Saturday, February 20, 2010

Does Political Islam Have a Center?

Is there a centrist position in political Islam, and could the West benefit from cultivating, rather than suppressing, it?

The post-9/11 American prejudice is that Muslim societies have only two groups: the quiescent, obedient ones and the terrorists. So, I’d like to pose a few questions that any specialist would no doubt find laughably simplistic. From the perspective of Muslim studies, they are simplistic; from the perspective of the average American, I’m afraid they are not. So specialists need to take them seriously and provide answers:

Meaning of “Centrist” or “Middle of the Road:”

Note that I said “centrist,” not “moderate.” I would take “centrist” to indicate non-violent when feasible, advocating rule through law and discussion but not necessarily behaving in a manner a citizen of a rich, comfortable industrial state might call “moderate” because in a highly corrupt and polarized traditional dictatorship (apply these loaded terms where they fit), “moderation” may not be what is needed to reach the center. Just to make the point for American readers, “moderation” would not have freed the slaves or eliminated segregation; “moderation” would not have gotten women the vote; “moderation” would not have earned workers the right to independent unions. If society is far to the right (oh, think the behavior of the police during anti-globalization protests in Seattle or during the Republican convention in New York or the attitude of government toward the poor of New Orleans fleeing Katrina), then “centrist” does not somehow magically transform into “just a little less far to the right;” rather, “centrist” still must contain some semblance of aiming at the “center,” i.e. half way between repressive elitism and revolutionary destruction. A “centrist” Obama Administration, for example, might have broken up Goldman Sachs and jailed all executives convicted of interfering with government regulators; few would have termed that “moderate,” but it would have been right in the center between the right wing demand for unregulated Wall Street greed and the public ownership concept of modern socialism—which would call for the replacement of Goldman by a governmental institution to manage trading for the public welfare.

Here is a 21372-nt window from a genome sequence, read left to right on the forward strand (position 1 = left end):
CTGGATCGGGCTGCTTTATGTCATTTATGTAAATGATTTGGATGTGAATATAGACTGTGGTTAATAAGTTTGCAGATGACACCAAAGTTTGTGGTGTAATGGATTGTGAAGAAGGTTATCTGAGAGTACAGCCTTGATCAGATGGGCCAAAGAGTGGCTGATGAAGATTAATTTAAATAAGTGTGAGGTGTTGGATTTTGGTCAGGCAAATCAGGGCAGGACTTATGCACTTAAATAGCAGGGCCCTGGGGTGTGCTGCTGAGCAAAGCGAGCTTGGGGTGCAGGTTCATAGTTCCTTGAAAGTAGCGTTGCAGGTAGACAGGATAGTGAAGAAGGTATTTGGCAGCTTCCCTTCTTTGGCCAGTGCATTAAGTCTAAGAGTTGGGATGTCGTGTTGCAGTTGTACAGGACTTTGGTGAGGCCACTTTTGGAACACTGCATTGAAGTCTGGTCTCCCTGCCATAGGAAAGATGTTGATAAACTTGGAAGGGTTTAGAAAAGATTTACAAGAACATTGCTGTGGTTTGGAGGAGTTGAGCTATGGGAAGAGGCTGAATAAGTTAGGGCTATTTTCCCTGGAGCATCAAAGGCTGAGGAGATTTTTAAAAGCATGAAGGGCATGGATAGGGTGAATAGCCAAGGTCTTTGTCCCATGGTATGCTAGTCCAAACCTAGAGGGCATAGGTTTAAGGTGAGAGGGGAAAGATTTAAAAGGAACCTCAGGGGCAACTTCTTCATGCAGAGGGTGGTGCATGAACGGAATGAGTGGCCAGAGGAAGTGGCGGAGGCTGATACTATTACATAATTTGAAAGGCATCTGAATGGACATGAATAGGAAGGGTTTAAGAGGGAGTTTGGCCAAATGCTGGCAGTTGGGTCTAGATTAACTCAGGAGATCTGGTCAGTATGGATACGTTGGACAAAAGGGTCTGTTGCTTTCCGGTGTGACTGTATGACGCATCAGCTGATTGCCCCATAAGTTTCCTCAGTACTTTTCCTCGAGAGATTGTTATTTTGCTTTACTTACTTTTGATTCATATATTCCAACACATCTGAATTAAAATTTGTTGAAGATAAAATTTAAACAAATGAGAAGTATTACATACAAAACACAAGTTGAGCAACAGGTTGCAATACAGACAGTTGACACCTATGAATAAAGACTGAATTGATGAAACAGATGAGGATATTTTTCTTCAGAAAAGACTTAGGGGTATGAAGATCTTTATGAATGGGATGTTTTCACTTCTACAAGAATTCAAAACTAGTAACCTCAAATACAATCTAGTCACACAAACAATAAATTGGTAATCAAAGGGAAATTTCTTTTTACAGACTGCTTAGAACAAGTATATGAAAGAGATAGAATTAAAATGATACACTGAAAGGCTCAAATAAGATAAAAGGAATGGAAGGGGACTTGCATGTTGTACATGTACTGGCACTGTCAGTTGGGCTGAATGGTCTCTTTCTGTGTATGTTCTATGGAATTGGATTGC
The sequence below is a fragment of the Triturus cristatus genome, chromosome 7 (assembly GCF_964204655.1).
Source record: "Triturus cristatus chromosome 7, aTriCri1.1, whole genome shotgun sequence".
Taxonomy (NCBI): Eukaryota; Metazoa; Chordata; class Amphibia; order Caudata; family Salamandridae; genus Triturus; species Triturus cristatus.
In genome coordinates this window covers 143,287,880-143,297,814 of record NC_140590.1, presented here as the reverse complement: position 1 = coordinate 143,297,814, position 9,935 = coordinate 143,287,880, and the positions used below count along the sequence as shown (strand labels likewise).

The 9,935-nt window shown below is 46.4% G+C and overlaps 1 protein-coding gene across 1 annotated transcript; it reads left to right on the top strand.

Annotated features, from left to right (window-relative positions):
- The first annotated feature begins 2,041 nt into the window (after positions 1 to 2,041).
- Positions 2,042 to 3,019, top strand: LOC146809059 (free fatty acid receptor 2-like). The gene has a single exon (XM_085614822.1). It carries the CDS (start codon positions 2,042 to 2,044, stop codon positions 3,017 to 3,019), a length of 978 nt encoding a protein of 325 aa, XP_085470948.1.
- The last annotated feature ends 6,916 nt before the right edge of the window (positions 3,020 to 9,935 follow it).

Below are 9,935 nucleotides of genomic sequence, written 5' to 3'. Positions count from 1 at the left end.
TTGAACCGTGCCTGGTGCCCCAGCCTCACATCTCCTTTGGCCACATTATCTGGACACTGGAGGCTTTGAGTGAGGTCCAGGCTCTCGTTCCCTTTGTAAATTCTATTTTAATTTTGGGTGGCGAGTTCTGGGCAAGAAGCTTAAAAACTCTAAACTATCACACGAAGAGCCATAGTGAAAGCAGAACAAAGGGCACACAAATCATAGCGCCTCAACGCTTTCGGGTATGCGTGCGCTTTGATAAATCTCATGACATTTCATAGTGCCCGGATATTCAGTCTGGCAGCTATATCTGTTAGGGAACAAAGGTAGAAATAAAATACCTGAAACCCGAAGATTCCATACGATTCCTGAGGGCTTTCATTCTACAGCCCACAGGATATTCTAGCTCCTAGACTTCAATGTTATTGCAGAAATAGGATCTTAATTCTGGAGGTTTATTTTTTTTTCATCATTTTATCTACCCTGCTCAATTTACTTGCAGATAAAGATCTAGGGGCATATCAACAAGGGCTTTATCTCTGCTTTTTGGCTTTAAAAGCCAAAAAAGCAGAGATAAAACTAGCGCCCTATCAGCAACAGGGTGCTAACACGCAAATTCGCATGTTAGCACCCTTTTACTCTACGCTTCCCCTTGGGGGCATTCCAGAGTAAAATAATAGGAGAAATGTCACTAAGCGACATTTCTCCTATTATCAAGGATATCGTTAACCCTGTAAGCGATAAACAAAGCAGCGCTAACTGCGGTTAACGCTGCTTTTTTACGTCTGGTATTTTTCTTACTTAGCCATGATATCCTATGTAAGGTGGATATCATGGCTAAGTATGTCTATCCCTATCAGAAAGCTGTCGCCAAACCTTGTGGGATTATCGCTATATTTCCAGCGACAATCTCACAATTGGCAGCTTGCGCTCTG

Being Centrist in Muslim Society.

Returning to Muslim societies, and without forgetting the questions posed above, how should a centrist political Islamic activist behave? The answer for such a person in Turkey may be easy…well, at least if that person is ethnically a Turk. But what if that citizen is a Kurd and wants to participate in a peaceful, democratic movement for regional autonomy? What about a member of Iran’s green movement peacefully marching while being beaten by the Basij? What about a member of the Egyptian Muslim Brotherhood being thrown in jail for aspiring to vote or, indeed, an elected Muslim Brotherhood member of parliament for aspiring to serve? What about a poor Shi’ite resident of South Lebanon watching Israeli jet bombers roar over his house at low altitudes in fake attack runs to remind him of the terror of the summer 2006 war? What about a farmer in Gaza being shot at for walking in his fields along the Israeli border?

Americans, not least those over-confident folks in Washington driving their aircraft carriers here and there, would benefit from considering these questions. I will try to as well, in coming posts. Chime in!


In 2008, Khalil al-Anani wrote an intriguing article still well worth reading called, not coincidentally, “The Path of Centrist Political Islam” January 29, 2008 on the Common Ground News website.

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